Back in Mykonos, people were walking towards the windmills of Venetian Town, to watch the island’s famous sunset. The charming medieval area – once home to the wealthy merchants who made Mykonos a major trading port in the Aegean Sea – is crowded with bars and tavernas by the water, ideal places to order ‘sunset cocktails’ and watch the sun go down. I found my spot amongst a group of excited German tourists taking pictures, and for a few minutes the sun was so large and red that everybody fell silent, watching it as it descended slowly. When the last ray of sun disappeared, the crowd applauded. “A rite of passage in Mykonos,” said the smiling and very sunburned German next to me. “Magical,” I replied, really meaning it.
As interesting as it is, Mykonos Town isn’t all there is to see. The beaches on the south coast, a few miles from town, cater to a young, international crowd that picks Paradise and Superparadise beaches as its main destinations. Platis Gialos beach nearby caters to families with children, but all the beaches on the south side of Mykonos sit on a picturesque rocky coastline with calm blue waters. Those on the north coast – Panormos and Ayios Sostis – are very windy and ideal for windsurfing, but are equally beautiful and not as crowded, even in the high season.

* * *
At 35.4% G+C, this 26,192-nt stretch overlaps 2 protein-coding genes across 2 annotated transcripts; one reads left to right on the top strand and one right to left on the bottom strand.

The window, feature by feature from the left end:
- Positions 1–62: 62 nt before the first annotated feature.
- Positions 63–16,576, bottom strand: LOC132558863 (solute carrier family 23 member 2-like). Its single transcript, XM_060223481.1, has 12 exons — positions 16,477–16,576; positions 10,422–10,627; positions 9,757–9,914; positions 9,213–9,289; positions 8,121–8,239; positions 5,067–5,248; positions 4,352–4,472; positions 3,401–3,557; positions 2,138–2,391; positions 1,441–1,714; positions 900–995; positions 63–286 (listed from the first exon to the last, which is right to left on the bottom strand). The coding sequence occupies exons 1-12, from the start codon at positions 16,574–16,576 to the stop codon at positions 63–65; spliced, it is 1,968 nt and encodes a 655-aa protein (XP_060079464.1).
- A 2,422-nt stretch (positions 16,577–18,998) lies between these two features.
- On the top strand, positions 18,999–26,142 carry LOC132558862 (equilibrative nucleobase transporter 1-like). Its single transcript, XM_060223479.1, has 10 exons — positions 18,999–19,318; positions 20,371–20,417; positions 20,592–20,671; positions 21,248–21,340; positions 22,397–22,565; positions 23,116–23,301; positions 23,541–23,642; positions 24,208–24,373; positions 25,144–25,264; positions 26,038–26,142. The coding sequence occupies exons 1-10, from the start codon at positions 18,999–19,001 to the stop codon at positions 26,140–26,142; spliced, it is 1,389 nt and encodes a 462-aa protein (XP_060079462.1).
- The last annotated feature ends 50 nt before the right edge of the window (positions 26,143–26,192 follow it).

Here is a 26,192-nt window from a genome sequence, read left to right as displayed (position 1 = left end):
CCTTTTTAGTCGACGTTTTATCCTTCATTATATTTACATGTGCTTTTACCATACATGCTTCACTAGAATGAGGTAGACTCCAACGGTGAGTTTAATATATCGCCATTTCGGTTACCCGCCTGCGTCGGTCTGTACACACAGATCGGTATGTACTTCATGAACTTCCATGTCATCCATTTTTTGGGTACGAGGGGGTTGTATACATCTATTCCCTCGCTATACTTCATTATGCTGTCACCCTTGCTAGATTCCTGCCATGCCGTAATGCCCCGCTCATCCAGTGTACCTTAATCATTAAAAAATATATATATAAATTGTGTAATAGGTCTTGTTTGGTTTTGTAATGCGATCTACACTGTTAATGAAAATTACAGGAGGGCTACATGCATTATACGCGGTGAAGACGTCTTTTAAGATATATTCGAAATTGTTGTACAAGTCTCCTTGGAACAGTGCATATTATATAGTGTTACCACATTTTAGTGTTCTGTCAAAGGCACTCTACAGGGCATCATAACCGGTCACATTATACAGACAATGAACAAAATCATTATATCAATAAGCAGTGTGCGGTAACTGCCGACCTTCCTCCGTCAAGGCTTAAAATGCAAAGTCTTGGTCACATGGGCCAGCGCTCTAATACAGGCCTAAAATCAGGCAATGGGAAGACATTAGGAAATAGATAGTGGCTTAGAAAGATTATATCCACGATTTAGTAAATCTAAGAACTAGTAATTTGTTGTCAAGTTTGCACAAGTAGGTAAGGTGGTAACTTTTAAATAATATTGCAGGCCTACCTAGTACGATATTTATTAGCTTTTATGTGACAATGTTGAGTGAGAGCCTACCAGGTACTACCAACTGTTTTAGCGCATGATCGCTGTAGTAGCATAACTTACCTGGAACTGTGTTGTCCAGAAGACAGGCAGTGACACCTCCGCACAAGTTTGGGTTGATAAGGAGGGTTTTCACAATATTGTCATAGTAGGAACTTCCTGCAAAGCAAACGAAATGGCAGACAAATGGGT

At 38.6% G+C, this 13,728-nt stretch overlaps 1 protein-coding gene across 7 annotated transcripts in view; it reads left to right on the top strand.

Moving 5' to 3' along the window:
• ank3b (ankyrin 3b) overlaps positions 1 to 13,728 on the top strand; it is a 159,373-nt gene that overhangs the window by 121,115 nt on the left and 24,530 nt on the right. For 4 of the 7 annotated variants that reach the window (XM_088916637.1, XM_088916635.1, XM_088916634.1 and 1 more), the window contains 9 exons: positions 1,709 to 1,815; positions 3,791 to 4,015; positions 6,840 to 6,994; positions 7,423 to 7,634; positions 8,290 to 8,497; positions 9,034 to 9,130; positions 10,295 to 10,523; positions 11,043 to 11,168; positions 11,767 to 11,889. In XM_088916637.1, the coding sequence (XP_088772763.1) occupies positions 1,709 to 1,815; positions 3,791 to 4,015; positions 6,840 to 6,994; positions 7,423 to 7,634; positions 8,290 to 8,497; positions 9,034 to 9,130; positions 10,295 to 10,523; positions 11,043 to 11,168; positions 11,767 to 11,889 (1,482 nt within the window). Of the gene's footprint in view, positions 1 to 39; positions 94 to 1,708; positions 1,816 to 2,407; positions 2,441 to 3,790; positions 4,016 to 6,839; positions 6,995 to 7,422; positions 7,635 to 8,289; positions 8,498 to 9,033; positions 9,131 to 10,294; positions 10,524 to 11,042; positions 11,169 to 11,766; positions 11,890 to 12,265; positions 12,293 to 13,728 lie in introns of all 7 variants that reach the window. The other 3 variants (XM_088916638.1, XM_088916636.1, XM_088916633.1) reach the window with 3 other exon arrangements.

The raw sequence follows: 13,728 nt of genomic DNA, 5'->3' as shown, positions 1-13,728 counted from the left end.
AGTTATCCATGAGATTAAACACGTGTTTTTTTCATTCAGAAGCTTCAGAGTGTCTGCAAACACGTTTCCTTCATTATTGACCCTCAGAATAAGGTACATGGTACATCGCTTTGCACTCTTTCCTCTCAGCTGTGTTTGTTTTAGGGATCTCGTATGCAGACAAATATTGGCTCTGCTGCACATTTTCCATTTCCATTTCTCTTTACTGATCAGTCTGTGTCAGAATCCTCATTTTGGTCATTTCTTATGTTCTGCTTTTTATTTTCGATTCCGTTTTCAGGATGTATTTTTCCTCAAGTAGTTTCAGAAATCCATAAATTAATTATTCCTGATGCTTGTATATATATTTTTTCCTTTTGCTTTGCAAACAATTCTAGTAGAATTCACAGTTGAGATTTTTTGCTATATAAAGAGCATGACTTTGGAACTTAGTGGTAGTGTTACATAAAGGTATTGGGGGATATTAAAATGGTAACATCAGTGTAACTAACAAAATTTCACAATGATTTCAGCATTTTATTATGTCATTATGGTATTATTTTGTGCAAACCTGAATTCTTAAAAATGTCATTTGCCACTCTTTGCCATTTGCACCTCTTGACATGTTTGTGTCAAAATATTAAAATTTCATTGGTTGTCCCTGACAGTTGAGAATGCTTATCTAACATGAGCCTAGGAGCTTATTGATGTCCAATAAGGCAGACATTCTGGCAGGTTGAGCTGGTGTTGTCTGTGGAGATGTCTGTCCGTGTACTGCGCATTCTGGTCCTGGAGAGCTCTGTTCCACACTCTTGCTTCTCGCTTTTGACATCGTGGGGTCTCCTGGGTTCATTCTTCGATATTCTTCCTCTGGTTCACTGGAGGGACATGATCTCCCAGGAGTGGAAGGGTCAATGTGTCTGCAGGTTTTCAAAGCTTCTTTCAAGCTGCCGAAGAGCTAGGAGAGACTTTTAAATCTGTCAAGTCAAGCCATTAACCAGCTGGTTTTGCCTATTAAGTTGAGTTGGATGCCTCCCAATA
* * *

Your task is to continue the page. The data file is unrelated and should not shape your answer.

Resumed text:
I had dinner in Venetian Town after the amazing sunset, feeling a bit sad that I was going to leave Myknos in the morning. It turns out that three days there was not enough for all I wanted to see, as I later told my new friend Lambro. I didn’t have time for a famed Greek Orthodox monastery in a small inland town called Ano Mera, for instance. Founded in 1580, the monastery is famous for an altar made by Florentine artists, considered an important piece of baroque art. It will have to wait for next time.
“People complain that Mykonos is touristy, noisy and overcrowded, but always come back,” said Lambro, when we said goodbye. “You will be back, too,” he added, with his broad smile. I knew he meant it.
We now speak often on WhatsApp. He tells me that the weather has been very nice, that Mykonos is full of tourists, and that his business is doing great.
“Lucky Lambro,” I say. I can’t wait to go back.